Red Star - you only believe that a democratic deficit works in your favour. Surrey has no Labour MPs, does that mean it can opt out of government legisations? Bowthorpe has Tory councillors and yet Labour Councillors from Mile Cross voted on the Three Score development which has nothing to do with them so can we opt out of the council on this? No, because you play by the rules and you know them when you take part. Labour are pushing unitary because they hate having a Tory County Council - simple as, you'd be better off just admitting it. As much as City Labour have masked this by saying its about structures and savings, now at least Cllr Steve Morphew (Lab Leader) is admitting it is political. Hence why the govt ignored ALL advise (including their own former Secs of State).

Captain Kirk said...

The government ignored the advice of the boundary commission because it didn't make sense. SIMPLE AS. Unitary Norfolk would have been a disaster.

Plus, it seemed only a few wanted (at County Hall) a Unitary Norfolk. I believe you were against this Antony? So did you have a different opinion to Daniel Cox?

As for your comments directed at Red Star - you seem to confuse the issue of mandates and representation, and seem to discredit your previous argument. If Labour MPs are voting for a Unitary Norwich it is because they have got a mandate to govern. The govt gets its mandate from the number of MPs in Parliament.
The Conservatives are the opposition so they will vote against the government accordingly.

However you start to confuse the issue when it comes to local politics. You are saying its an inherent political decision but if we be imaginative for a second and remove party politics, the argument then goes to what is best for Norwich. What structures, if any, would suit. In this case I do believe that the status quo was not seen as a structure which will deliver the optimum for Norwich.
I agree with your point that party politics plays a role - like for example the Conservatives criticizing everything Norwich City Council does - (because it has a Labour executive). In this case you are conflating the issue of unitary with Labour partisan politics. I agree we cannot rule it out entirely but I try and look at the bigger picture and believe a new Unitary Norwich on existing boundaries is better, more democratic and will deliver savings long term.

Anonymous said...

I am not invloved in the squabbling of parties or councils. I am simply a resident of Norwich and an undecided voter. To me all this opposition sounds a bit desperate to cling on to power.

Regardless of the cost, Norwich should be made a unitary. The city is in a sorry state. Those elected people at the County Council fail to represent and advocate the people of this wonderful city. Thankfully they do not represent the ideology or sensibilities of the people of Norwich (otherwise I would move) but that does mean that services and priorities are also not representative.

Unitary status will finally allow the people to be truly represented and reflected rather than being ruled by the outdated and stale.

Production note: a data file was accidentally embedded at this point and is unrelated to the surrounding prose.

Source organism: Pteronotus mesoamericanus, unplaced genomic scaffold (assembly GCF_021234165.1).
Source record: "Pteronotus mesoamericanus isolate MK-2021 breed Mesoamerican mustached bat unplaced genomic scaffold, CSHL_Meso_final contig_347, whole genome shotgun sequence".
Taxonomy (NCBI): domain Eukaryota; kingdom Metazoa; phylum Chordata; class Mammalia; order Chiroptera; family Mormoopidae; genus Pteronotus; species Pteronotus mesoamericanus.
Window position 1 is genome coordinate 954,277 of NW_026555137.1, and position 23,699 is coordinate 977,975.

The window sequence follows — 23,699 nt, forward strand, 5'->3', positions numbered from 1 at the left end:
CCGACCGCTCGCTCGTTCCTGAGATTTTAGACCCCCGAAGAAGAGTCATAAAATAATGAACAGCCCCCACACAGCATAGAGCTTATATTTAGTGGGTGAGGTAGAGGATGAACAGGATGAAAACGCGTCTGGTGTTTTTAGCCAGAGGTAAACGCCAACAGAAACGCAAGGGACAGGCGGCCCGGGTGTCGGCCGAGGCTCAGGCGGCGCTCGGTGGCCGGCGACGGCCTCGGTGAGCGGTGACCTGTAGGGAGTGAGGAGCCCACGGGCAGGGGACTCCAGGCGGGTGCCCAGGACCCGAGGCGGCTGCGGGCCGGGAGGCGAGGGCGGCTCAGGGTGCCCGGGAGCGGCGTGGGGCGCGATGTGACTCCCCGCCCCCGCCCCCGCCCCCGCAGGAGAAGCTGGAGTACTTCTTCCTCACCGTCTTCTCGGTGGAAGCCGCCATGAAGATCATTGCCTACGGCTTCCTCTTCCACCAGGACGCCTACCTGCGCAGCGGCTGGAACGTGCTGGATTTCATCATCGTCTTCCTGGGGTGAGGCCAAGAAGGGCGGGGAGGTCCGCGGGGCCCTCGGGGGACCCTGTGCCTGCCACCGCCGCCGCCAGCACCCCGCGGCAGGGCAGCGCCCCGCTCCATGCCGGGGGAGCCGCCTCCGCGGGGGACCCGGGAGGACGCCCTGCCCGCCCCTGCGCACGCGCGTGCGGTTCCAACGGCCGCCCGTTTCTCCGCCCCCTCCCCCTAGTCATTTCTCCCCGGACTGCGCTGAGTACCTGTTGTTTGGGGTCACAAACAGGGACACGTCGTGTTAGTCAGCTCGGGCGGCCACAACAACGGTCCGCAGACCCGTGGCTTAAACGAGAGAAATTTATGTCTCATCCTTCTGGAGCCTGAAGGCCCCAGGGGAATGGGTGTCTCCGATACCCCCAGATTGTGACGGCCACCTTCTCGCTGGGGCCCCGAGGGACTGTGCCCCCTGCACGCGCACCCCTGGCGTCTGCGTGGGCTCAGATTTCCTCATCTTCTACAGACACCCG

Hurrah to that.

EGL Resident said...

I am sorry, Anon, but if you believe that regardless of the cost this failing zero-star Labour City Hall can run things between than the 3 star Conservative County Hall then that is a quite bizarre stance to take. Certaintly I, my neighbours, colleagues and friends would disagree strongly.

And yes this is another arguement based upon not liking the current county council rather than the rights or wrongs of UNITARY government.

Please everyone, stick to the script.

Anonymous said...

My arguement was not about the councils. I agree that the County Council is better than the City Council.

However, the change would create two new organisations anyway. So their respective star ratings are irrelevant. In fact you could argue that this is the best hope for improving City Hall (by some of the 3 star County Hall staff joining the ranks).

Unitary is the right thing to do regardless of cost owing to democracy. It means better democracy (decisions will be made by the political and ideological make up of Norwich) but also better services (e.g. housing and social care being delivered by the same body).

Scare mongering about the current councils is wrong and is based on party politics. I want the people I can elect to represent me. Currently those representing my area have no say in the issues I care about in my area and beyond... bizarrly that falls to people living in the villages of Norfolk.

Anonymous said...

My point is Norfolk CC can afford to be a 3* council. It takes the Lion share of my council tax bill. Norwich CC is left with the crumbs.

No wonder.

Roll on Unitary!

Frankly someone elected in Oxborough making multi pound decisions over Norwich's waste; and can't be democratically removed by local Norwich voters, or hold council meetings at 10.30am, when the rest of working Norwich can't attend; is a symptom of the current democractic deficit problem.